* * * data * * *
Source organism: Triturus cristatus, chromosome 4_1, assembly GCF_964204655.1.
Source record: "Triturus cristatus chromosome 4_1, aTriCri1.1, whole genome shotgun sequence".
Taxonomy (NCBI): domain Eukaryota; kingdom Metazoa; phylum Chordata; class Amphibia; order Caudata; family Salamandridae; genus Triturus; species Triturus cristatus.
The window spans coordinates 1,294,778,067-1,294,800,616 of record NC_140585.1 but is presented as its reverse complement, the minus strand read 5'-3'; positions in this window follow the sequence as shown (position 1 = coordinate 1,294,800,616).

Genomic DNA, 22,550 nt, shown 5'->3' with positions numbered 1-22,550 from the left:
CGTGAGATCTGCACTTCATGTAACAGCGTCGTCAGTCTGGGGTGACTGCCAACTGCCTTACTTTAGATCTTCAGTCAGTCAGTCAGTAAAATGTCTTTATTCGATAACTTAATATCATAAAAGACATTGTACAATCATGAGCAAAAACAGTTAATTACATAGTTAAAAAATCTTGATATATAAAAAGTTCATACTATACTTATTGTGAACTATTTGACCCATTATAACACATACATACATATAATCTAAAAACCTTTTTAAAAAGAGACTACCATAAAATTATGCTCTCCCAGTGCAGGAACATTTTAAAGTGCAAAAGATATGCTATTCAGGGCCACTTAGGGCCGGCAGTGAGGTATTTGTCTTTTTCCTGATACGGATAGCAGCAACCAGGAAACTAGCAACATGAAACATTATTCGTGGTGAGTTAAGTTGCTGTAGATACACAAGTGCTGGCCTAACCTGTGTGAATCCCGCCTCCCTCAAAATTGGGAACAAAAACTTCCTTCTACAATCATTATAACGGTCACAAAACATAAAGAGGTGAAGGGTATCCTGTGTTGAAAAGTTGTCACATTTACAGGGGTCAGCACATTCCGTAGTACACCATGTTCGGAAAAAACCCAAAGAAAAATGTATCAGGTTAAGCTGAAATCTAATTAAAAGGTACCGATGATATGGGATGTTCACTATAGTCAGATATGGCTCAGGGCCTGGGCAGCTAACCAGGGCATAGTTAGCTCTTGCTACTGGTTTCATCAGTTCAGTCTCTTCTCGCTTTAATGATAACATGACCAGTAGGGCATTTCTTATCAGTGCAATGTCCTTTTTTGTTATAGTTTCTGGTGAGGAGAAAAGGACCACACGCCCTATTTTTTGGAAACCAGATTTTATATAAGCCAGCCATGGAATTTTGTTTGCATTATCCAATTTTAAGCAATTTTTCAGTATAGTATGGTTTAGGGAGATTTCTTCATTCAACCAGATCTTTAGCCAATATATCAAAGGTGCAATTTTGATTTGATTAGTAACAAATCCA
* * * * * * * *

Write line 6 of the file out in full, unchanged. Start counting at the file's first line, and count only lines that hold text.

CGTGAGATCTGCACTTCATGTAACAGCGTCGTCAGTCTGGGGTGACTGCCAACTGCCTTACTTTAGATCTTCAGTCAGTCAGTCAGTAAAATGTCTTTATTCGATAACTTAATATCATAAAAGACATTGTACAATCATGAGCAAAAACAGTTAATTACATAGTTAAAAAATCTTGATATATAAAAAGTTCATACTATACTTATTGTGAACTATTTGACCCATTATAACACATACATACATATAATCTAAAAACCTTTTTAAAAAGAGACTACCATAAAATTATGCTCTCCCAGTGCAGGAACATTTTAAAGTGCAAAAGATATGCTATTCAGGGCCACTTAGGGCCGGCAGTGAGGTATTTGTCTTTTTCCTGATACGGATAGCAGCAACCAGGAAACTAGCAACATGAAACATTATTCGTGGTGAGTTAAGTTGCTGTAGATACACAAGTGCTGGCCTAACCTGTGTGAATCCCGCCTCCCTCAAAATTGGGAACAAAAACTTCCTTCTACAATCATTATAACGGTCACAAAACATAAAGAGGTGAAGGGTATCCTGTGTTGAAAAGTTGTCACATTTACAGGGGTCAGCACATTCCGTAGTACACCATGTTCGGAAAAAACCCAAAGAAAAATGTATCAGGTTAAGCTGAAATCTAATTAAAAGGTACCGATGATATGGGATGTTCACTATAGTCAGATATGGCTCAGGGCCTGGGCAGCTAACCAGGGCATAGTTAGCTCTTGCTACTGGTTTCATCAGTTCAGTCTCTTCTCGCTTTAATGATAACATGACCAGTAGGGCATTTCTTATCAGTGCAATGTCCTTTTTTGTTATAGTTTCTGGTGAGGAGAAAAGGACCACACGCCCTATTTTTTGGAAACCAGATTTTATATAAGCCAGCCATGGAATTTTGTTTGCATTATCCAATTTTAAGCAATTTTTCAGTATAGTATGGTTTAGGGAGATTTCTTCATTCAACCAGATCTTTAGCCAATATATCAAAGGTGCAATTTTGATTTGATTAGTAACAAATCCA